Brazil occupies a large area along the eastern coast of South America and includes much of the continent's interior. It spans three time zones; from UTC-4 in the western states, to UTC-3 in the eastern states (and the official time of Brazil) and UTC-2 in the Atlantic islands.
Brazilian topography is very diverse and includes hills, mountains, plains, highlands, and scrublands. Much of the terrain lies between 200 metres (660 ft) and 800 metres (2,600 ft) in elevation. The main upland area occupies most of the southern half of the country. The northwestern parts of the plateau consist of broad, rolling terrain broken by low, rounded hills.
The southeastern section is more rugged, with a complex mass of ridges and mountain ranges reaching elevations of up to 1,200 metres (3,900 ft). These ranges include the Mantiqueira and Espinhaço mountains and the Serra do Mar. In the north, the Guiana Highlands form a major drainage divide, separating rivers that flow south into the Amazon Basin from rivers that empty into the Orinoco River system, in Venezuela, to the north. The highest point in Brazil is Pico da Neblina at 2,994 metres (9,823 ft), and the lowest is the Atlantic Ocean.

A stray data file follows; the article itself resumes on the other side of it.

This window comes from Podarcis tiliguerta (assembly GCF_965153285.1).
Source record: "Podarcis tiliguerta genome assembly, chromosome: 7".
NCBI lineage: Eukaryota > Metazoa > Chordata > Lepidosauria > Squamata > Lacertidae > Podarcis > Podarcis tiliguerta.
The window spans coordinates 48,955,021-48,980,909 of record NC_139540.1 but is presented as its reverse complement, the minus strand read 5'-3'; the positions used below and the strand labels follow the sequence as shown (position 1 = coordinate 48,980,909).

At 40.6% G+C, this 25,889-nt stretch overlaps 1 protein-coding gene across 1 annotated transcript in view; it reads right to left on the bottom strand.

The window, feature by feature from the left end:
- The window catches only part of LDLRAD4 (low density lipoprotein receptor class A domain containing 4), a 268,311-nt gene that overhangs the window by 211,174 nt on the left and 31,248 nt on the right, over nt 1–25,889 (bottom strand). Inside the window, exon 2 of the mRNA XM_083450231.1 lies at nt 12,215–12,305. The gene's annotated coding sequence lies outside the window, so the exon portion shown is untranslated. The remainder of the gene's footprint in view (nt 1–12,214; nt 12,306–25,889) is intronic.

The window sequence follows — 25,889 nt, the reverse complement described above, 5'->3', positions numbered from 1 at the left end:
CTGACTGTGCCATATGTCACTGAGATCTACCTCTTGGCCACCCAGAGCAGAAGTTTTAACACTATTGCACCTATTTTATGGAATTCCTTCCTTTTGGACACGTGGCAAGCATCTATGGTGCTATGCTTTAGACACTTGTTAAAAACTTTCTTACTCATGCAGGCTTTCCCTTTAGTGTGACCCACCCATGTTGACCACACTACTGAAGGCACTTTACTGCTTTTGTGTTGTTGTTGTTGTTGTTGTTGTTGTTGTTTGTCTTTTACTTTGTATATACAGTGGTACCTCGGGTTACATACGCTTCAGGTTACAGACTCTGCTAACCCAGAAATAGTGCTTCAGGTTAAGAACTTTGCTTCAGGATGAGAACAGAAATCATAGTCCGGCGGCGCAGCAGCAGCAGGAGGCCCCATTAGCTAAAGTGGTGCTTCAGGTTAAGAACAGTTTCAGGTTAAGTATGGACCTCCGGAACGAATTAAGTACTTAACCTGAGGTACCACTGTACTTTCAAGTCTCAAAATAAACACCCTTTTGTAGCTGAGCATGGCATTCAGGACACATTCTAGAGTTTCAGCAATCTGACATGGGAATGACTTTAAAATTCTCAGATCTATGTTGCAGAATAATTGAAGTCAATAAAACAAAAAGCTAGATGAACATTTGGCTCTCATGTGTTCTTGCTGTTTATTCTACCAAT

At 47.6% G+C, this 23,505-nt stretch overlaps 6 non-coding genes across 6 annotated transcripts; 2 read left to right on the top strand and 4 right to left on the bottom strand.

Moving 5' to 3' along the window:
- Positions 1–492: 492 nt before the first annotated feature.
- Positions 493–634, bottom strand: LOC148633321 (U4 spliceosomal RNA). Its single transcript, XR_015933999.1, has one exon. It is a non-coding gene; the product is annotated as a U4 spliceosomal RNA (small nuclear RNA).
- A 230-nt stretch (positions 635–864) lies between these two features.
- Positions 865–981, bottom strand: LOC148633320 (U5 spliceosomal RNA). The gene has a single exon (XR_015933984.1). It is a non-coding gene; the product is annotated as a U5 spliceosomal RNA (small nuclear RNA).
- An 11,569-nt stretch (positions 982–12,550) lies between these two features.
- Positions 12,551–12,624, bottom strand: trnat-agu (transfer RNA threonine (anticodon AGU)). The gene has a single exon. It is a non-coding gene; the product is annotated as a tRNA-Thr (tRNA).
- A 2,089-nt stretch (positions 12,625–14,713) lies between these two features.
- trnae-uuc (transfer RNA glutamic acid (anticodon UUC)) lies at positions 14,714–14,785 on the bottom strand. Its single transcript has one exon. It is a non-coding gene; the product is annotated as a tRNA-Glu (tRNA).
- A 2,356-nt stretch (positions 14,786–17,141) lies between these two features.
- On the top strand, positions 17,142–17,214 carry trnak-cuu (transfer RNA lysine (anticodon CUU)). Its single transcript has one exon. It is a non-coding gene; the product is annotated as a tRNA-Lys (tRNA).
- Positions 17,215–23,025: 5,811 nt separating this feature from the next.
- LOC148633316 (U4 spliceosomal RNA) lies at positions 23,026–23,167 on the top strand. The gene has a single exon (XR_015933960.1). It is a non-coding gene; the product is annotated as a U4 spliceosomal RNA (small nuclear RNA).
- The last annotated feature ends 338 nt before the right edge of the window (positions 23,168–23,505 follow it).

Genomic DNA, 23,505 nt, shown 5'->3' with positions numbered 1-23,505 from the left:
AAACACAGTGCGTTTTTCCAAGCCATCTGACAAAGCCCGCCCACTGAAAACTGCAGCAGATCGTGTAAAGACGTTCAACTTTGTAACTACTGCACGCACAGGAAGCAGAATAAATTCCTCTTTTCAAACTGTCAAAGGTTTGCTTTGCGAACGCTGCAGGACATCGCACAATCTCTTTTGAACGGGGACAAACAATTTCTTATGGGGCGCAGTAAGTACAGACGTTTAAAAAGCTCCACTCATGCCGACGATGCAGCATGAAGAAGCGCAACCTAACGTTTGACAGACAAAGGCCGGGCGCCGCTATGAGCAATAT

Brazil has a dense and complex system of rivers, one of the world's most extensive, with eight major drainage basins, all of which drain into the Atlantic. Major rivers include the Amazon (the world's second-longest river and the largest in terms of volume of water), the Paraná and its major tributary the Iguaçu, the Negro, São Francisco, Xingu, Madeira and Tapajós.